That little girl, Winifred, lived and grew up. She met a preacher boy. On September 5th, 1948 they were married. That little girl was my mother. Helen Nolton was my grandmother. From that little girl came a preacher, and another preacher, and another preacher, and another preacher, and another preacher, and a little girl who grew up and went to the mission field. From their families now have come several more who are preachers and missionaries, and servants of God. Lord, increase our faith. We don’t look like much, but God can make much of our little.
Lord, remember me.
Let me give you the last thought. Look in Luke 23:42. Don’t ever do this preacher boys. I’m going to stretch the Scripture a little. The thief is on the cross and he said, “...Lord, remember me...” Now he was interested in his eternal salvation. He was interested in going to Paradise in a few moments, and he did, by the way.
But I want to give you this thought. Here’s something you need to say to the Lord. “Lord, remember me. Remember to use me. I’m not much. I’m just a kid. I’m just a this. I’m just a that. Lord, remember me.” Down the road of life God has a place to plug you in to His service. We has a job for you, a will and a plan for your life. Lord, remember me.
I have a son who suffered a stroke at age 14. That’s been many years ago now, and he still has some paralysis. All that works on his right hand is his little finger. He has to think before he talks. That’s a valuable malady to have, really. You say, “What’s he doing?” For some time he was the assistant pastor in the church where we go. You mean God could use a crippled boy? Yes, God can use a crippled boy. Then he and his family went to the mission field. Lord, remember me.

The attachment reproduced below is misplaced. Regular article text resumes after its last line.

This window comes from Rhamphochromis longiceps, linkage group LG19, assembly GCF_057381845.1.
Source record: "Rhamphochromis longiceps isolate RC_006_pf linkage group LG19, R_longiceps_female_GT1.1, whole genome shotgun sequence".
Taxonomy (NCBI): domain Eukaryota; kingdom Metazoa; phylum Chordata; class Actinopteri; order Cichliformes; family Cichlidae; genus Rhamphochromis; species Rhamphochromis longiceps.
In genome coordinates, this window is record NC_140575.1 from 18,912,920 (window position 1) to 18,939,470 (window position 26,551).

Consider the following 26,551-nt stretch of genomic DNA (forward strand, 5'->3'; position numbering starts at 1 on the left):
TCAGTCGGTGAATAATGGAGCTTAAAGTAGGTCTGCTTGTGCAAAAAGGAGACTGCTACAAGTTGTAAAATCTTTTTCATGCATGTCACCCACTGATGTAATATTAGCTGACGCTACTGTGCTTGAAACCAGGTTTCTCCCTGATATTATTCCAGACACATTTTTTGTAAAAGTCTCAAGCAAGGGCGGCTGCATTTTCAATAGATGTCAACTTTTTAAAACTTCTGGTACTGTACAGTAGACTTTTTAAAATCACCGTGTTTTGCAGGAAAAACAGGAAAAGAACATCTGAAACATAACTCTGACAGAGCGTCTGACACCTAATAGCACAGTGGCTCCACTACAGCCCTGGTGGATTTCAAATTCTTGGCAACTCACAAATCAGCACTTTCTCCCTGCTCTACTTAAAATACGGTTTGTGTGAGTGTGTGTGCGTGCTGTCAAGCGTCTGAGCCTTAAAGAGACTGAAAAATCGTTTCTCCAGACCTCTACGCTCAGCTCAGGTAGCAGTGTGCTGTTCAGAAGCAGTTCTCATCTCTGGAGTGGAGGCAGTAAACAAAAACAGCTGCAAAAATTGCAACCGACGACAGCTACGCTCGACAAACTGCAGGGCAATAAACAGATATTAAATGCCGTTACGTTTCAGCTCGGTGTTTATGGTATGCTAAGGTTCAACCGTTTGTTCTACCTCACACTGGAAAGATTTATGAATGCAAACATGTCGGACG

The last time Dr. Bob Jones, Sr. preached on this planet, he preached at my father’s church. He preached for three hours. I sat up in the balcony and fooled around the whole time. I was just a dumb teenager and didn’t even know what I was hearing. I didn’t appreciate it. After they took him home from that meeting, he never left the campus again and died, I believe, on January 19th, 1968.
But that day he preached, and he told this story. He told about one day preaching in New York City, an extended meeting, a five week campaign I believe it was. You know I had a preacher who booked me a long, long time ago. He said, “We want a mini revival, a one day revival.” You couldn’t have a one day mini revival in America in a million years. The average Baptist church needs a month of revival. The problem is we don’t have time to do it, because we don’t have time for God. Everything else is more important to us.
But Dr. Bob Jones, Sr. was there in that long extended meeting. Walking the streets of Manhattan one day he saw a big flyer advertising about a fellow that was going to play a $25,000 Stradavarius violin. Bob Jones said to himself, “I’d like to hear that.”